Welcome

Are the animals okay? I have been asking myself this question for as long as I can remember. It's the reason I became a veterinarian. It's the central theme behind my writing and teaching. It's why I work in conservation.

Unfortunately, countless animals are not okay. Dozens of species are on the brink of extinction. Others have been squeezed into smaller, fragmented, altered habitats. We have also dramatically changed the nature of our relationship with animals. We live in much closer quarters, and our health is more closely connected.

The good news is that if health problems are linked, so are the solutions. The next step is to better understand the many connections between human, animal and environmental health.

I hope you will find inspiration here to participate any way you can.

Creature conserve
Several years ago I remember slogging along a muddy trail in Rwanda thinking about one-health medicine. It made so much sense; it was so easy to explain. Healthy mountain gorillas depended on healthy people and a healthy environment, and vice versa. The problem was getting people to act on it. >>
Biodiversity in Guyana
This is a travel course co-taught with RISD Literary Arts and Studies professor Dr. Nicole Merola. In this course, students explore the role of biodiversity in society, approaching the topic from multiple perspectives, including the natural sciences, social sciences, humanities, and visual arts. Taught collaboratively, this course emphasizes the importance of connecting ideas, information, and methodologies across the arts, humanities, and sciences, with an emphasis on biology. >>
National Geographic Animal Encyclopedia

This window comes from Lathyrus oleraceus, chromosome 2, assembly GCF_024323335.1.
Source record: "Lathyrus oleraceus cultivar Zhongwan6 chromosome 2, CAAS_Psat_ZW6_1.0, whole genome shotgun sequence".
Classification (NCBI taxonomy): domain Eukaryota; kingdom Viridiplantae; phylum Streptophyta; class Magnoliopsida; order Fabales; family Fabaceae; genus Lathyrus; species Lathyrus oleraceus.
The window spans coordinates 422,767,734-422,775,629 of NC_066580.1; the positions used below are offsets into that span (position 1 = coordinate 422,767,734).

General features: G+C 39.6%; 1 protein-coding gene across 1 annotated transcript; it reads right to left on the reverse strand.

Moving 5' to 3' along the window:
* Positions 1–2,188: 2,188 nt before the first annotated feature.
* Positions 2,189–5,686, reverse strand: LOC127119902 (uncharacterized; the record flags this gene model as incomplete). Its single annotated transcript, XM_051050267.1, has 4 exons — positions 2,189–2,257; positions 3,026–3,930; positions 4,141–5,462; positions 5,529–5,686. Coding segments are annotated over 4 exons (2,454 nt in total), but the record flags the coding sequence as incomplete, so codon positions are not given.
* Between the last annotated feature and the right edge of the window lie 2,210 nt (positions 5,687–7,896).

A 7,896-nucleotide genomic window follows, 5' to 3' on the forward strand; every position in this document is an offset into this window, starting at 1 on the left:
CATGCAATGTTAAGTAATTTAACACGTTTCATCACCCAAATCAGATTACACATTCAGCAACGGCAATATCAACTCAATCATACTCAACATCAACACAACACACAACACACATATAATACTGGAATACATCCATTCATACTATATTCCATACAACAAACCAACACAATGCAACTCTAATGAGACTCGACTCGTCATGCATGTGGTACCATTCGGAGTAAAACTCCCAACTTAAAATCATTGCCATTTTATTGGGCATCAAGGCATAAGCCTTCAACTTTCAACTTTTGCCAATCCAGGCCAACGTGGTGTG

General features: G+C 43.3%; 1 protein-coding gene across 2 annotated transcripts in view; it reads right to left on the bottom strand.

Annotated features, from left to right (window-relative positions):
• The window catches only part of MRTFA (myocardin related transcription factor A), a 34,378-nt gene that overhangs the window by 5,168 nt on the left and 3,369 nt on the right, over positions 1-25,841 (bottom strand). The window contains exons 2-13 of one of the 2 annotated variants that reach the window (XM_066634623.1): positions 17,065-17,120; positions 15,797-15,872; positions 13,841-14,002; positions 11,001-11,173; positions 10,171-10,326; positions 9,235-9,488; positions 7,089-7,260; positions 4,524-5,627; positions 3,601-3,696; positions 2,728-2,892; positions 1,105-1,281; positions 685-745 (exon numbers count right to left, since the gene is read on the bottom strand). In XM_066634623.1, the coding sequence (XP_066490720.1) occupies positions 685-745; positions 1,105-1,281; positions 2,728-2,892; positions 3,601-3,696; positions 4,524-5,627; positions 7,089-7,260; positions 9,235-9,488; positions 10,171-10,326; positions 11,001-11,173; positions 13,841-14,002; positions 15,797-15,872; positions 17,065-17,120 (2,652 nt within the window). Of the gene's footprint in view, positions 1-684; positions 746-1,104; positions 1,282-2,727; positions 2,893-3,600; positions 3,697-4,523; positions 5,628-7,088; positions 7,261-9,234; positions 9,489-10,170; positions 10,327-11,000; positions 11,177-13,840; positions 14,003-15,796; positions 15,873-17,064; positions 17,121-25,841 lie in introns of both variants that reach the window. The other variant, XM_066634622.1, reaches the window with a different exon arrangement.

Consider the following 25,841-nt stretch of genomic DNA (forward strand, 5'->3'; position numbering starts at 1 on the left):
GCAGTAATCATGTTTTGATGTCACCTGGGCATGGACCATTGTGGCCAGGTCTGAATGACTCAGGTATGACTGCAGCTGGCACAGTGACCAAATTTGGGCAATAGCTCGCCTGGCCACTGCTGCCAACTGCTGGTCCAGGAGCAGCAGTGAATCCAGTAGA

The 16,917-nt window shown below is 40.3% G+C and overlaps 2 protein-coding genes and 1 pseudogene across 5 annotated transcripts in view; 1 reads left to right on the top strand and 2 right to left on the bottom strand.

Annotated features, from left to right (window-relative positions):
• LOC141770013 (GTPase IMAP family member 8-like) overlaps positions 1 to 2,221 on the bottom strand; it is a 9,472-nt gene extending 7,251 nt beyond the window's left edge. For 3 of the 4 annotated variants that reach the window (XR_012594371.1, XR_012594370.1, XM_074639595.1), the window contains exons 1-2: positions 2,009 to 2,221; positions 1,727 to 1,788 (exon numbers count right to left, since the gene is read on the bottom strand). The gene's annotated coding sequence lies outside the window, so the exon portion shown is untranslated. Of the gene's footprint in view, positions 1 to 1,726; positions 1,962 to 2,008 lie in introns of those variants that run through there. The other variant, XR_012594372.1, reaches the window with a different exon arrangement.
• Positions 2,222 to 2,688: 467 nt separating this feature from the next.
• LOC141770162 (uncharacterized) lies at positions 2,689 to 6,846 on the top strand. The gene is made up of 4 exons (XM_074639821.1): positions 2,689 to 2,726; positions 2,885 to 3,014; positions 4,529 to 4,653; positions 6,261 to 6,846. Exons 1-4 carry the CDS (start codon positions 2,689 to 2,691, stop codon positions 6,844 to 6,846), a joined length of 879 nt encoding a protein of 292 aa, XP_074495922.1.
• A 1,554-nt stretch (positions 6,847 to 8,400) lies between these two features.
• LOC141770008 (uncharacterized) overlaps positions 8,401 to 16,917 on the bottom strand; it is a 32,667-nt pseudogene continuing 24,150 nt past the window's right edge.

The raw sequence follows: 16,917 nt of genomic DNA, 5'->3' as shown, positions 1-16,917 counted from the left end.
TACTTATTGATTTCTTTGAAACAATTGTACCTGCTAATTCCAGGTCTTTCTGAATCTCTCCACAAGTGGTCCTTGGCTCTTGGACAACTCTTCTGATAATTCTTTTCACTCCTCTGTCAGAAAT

In 2012 I had the honor of writing an animal encyclopedia for National Geographic! The book was published in October (2012) and is now widely available. It's full of animal facts and gorgeous photographs — 1,000 of them. Also included are interviews with scientists in the field and plenty of colorful graphics. >>
Blog: Saving Otters by Lucy Spelman
Otters remind me, in some ways, of dogs. In other ways, they're cat-like. There's something very endearing about these athletic, powerful, and playful animals. They can be tamed, but only to a point. Ultimately, water is their home. The more I've worked with otters, the more my interest has grown, not only in these amazing animals, but also in their environment, and in their interactions with people. >>
Before qualifying for a job in this field, veterinarians study for years. Most of us spend at least a year and sometimes as many as five training in zoological medicine (abbreviated zoo med). And that's after four years of college and four years of veterinary school. For those who'd like to join our profession, here's an outline of the steps involved and some advice. >>
Lucy published her first work of creative non-fiction, a short story called "The Rhino with Glue-on Shoes" in 2008. The short story appears in a book of the same name, a collection of 28 stories by zoo vets about their patients, which she co-edited with Dr. Ted Mashima. Rhino has since been published in paperback, several other languages and in the UK under a new title, Hippo with Toothache. >>